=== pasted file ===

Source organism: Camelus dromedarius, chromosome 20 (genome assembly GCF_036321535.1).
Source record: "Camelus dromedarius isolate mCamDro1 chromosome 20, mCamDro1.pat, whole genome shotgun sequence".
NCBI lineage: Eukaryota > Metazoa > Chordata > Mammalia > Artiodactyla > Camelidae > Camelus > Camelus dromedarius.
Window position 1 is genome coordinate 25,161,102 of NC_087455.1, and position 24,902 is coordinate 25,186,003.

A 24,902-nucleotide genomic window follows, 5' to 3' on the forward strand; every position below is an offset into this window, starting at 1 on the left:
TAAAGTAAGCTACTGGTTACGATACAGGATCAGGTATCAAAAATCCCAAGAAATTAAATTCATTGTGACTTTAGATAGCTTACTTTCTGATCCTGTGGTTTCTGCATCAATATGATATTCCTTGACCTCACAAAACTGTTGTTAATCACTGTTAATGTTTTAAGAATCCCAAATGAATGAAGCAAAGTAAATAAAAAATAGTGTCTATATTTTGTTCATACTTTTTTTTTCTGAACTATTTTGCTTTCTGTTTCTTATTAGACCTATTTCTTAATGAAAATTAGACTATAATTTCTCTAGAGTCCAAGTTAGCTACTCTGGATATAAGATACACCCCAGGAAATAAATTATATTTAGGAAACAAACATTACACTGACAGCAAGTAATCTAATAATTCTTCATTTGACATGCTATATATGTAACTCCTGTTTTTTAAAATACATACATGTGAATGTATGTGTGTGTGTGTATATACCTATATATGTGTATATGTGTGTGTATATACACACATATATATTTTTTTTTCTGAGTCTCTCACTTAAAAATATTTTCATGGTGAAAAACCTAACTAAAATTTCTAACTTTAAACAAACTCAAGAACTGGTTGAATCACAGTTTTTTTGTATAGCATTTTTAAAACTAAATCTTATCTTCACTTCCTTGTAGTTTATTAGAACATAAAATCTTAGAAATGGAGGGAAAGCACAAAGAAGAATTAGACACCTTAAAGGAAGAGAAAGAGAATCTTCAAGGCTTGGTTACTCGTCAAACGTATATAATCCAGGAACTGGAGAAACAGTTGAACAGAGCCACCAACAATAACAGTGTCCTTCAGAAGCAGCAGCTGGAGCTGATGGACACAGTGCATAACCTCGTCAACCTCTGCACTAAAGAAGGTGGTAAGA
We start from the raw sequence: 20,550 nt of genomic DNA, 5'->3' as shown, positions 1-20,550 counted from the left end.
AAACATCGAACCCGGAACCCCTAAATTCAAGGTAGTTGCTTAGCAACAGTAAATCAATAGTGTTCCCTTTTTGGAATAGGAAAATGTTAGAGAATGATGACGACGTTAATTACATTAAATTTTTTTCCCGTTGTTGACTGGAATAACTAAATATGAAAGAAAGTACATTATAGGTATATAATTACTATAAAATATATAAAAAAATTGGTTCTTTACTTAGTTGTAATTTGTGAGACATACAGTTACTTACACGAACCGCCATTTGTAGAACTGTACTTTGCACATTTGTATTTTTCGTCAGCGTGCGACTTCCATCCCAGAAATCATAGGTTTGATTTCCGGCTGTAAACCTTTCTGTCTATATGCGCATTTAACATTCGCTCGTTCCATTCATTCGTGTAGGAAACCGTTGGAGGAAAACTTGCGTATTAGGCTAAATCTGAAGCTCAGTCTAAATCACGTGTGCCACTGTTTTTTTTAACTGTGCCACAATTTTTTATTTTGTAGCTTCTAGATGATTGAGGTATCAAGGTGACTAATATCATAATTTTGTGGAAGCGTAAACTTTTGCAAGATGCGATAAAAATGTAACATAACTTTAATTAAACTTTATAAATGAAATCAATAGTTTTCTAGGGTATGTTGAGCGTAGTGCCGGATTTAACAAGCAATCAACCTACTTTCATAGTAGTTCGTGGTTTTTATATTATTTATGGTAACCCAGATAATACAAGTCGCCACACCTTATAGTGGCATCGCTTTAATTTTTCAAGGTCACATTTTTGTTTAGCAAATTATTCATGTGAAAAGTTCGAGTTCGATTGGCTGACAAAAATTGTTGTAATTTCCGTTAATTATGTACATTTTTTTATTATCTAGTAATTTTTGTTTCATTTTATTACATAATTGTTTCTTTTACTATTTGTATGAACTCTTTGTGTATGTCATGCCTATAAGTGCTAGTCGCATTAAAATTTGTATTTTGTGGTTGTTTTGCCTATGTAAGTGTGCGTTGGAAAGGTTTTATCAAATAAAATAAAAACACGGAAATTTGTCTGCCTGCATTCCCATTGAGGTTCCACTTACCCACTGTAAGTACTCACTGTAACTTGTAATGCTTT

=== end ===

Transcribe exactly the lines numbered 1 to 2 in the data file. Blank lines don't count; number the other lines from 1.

Source organism: Camelus dromedarius, chromosome 20 (genome assembly GCF_036321535.1).
Source record: "Camelus dromedarius isolate mCamDro1 chromosome 20, mCamDro1.pat, whole genome shotgun sequence".